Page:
For the first time in memory, Prince William County school officials are proposing no new building or maintenance projects for the fiscal year that begins in July.
A bare-bones six-year Capital Improvements Program, described as "very austere" by Associate Superintendent Robert Ferrebee, was presented to the School Board last week. The plan details $154.9 million in proposed spending over the next six years -- $30 million less than was projected in the current building plan -- with most of the projects scheduled for 1994 and beyond.
The bulk of the $154 million is designated for 12 new schools to meet a slowed but still growing student enrollment in the county.
The first of these new schools, Kahns Road and another elementary school in the Gainesville area, have been delayed again and are now proposed for funding in fiscal 1993 and completion in September 1994.
Most projects in the building plan have been pushed back two years, Ferrebee said, reflecting some "tough times" ahead. Under the proposal, installing air-conditioning at the eight county schools that do not have it would be put off until 1994, at the earliest.
Superintendent Edward L. Kelly said that because the financial difficulties facing the schools are not widely known in the community, it may be difficult to explain to people why the school system can't move forward faster on their pet projects.
The state of Virginia, caught in a budget crunch, has cut funding to Prince William schools by $5.5 million for next year, although bills before the legislature could restore some of the money.
Kelly said there may be pressure to dip into a projected $9 million construction fund that school officials propose to hold in reserve for future needs.
Although enrollment projections have slowed, the county is still forecasting an average of 1,400 new students per year beginning in 1992.
"That's a middle school, or two elementary schools," Kelly said. "If we don't have borrowing power or contingency funds, where is the money going to come from?" to meet these students' needs.
School officials cited the scaled-back enrollment projections and tightened purse strings as the main reasons no new projects are being proposed for fiscal 1992.
For fiscal 1993, the budget plan includes just three items: two new elementary schools, which have been pushed back a year, and money to buy the site for a third elementary school, for a total of $13.8 million.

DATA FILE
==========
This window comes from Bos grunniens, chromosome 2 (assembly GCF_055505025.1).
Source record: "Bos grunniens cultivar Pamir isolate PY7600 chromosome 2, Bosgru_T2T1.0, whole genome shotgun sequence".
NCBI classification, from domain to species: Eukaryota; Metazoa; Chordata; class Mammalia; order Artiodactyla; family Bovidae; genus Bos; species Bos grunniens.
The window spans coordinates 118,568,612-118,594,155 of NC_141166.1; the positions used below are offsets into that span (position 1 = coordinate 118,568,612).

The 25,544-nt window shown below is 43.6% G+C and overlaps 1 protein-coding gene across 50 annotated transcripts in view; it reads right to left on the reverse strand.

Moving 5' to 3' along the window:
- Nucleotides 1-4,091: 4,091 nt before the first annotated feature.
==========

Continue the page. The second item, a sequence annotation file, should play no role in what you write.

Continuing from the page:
About 400 new students are expected to enroll in county schools in September, far fewer than the 1,700 that had been forecast earlier. Enrollment, currently about 42,000, is expected to approach 50,000 by the 1996-97 school year, also down from earlier projections.
Funding to build and maintain the schools these students will need comes primarily from state and local bonds, with additional money from the school system's operating budget and low-interest loans from the state's Literary Fund.
Next year's operating budget, which will be presented to the seven-member School Board next month, is not expected to be more than the current $232 million budget, and may even shrink, school officials said, limiting one source of revenue for building and maintenance projects in the coming year.
Also, the school system is restricted in the amount of debt it can take on, with no new debt capacity available for 1992, and little expected in 1993, officials said. As a result, some projects, such as air-conditioning, are being pushed back a few years in the proposed building and maintenance plan.
In outlining the plan for the School Board last week, school officials proposed keeping $6.4 million in the construction fund to build an elementary school when needed, and holding on to $1 million to acquire a site in Gainesville for an elementary school.
Board member Ilona Salmon (Occoquan) said she was "glad to see we had as much money as we had" in the $9 million construction fund, and said she hoped board members "don't spend it if we don't have to." At least one member has expressed concern that the air-conditioning projects have been pushed back, and could seek to fund them earlier.
"We're fortunate we don't need to build four or five new schools" right now, Salmon said.
The capital improvements budget is published annually as a blueprint of projected capital expense needs for the next six years. The plan unveiled last week, which covers 1992-97, includes:
A dozen new schools, including two middle schools and a high school, at a cost of more than $130 million, to be financed with state and local bonds. The high school, to be located in the Montclair section of the county, is the largest single item in the plan, at a projected cost of $34 million.
Installation of air-conditioning at eight schools, all but one in the western end of the county.
Eight roof replacement projects.
Twelve asbestos removal projects.
The School Board is to vote on the plan at its meeting Wednesday.
THE PROPOSED PRINCE WILLIAM COUNTY CAPITAL IMPROVEMENTS PROGRAM FOR 1992-97 CONSISTS OF 12 SCHOOLS
1993...Kahns Road ($6.4 million)
.......Gainesville area ($6.4 million)
1994...Linton Hall area ($6.7 million)
.......Western Dale City ($6.7 million)
1995...Eastern area ($7.1 million)
1996...Eastern area ($7.4 million)
.......Western area ($7.4 million)
1997...Eastern area ($7.8 million)
.......Eastern area ($7.8 million)
1995....Catharpin Road ($16 million)
1997....Eastern area ($18.5 million)
1996....Western Montclair ($34 million)